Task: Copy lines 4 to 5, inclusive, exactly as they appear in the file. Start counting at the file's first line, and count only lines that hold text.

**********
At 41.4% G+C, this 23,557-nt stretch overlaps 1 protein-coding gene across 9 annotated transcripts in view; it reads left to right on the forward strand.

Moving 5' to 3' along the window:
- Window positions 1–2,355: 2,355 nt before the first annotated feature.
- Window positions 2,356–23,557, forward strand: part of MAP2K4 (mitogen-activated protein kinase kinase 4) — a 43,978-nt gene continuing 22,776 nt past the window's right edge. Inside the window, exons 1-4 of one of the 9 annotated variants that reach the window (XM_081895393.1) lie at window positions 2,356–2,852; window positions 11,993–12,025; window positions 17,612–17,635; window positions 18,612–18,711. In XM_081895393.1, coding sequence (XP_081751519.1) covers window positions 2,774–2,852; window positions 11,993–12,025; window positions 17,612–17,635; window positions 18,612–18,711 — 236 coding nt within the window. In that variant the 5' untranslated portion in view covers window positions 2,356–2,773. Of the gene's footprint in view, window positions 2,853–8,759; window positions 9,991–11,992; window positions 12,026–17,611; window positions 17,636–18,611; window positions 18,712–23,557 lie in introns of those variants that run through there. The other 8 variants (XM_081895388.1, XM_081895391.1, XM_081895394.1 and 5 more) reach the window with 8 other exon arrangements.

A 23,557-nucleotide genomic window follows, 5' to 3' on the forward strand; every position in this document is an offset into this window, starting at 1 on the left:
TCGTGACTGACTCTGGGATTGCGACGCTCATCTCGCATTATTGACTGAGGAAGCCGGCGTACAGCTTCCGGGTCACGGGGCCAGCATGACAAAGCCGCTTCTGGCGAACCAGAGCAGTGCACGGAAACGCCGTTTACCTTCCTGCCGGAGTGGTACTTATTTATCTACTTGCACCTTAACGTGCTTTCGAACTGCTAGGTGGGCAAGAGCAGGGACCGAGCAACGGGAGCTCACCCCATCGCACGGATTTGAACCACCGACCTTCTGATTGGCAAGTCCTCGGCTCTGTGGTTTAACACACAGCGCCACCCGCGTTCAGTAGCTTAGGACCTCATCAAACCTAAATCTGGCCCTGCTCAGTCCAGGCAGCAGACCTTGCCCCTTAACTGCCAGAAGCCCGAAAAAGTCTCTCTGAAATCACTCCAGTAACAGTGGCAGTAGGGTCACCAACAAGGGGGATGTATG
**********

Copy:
- Window positions 2,356–23,557, forward strand: part of MAP2K4 (mitogen-activated protein kinase kinase 4) — a 43,978-nt gene continuing 22,776 nt past the window's right edge. Inside the window, exons 1-4 of one of the 9 annotated variants that reach the window (XM_081895393.1) lie at window positions 2,356–2,852; window positions 11,993–12,025; window positions 17,612–17,635; window positions 18,612–18,711. In XM_081895393.1, coding sequence (XP_081751519.1) covers window positions 2,774–2,852; window positions 11,993–12,025; window positions 17,612–17,635; window positions 18,612–18,711 — 236 coding nt within the window. In that variant the 5' untranslated portion in view covers window positions 2,356–2,773. Of the gene's footprint in view, window positions 2,853–8,759; window positions 9,991–11,992; window positions 12,026–17,611; window positions 17,636–18,611; window positions 18,712–23,557 lie in introns of those variants that run through there. The other 8 variants (XM_081895388.1, XM_081895391.1, XM_081895394.1 and 5 more) reach the window with 8 other exon arrangements.

A 23,557-nucleotide genomic window follows, 5' to 3' on the forward strand; every position in this document is an offset into this window, starting at 1 on the left: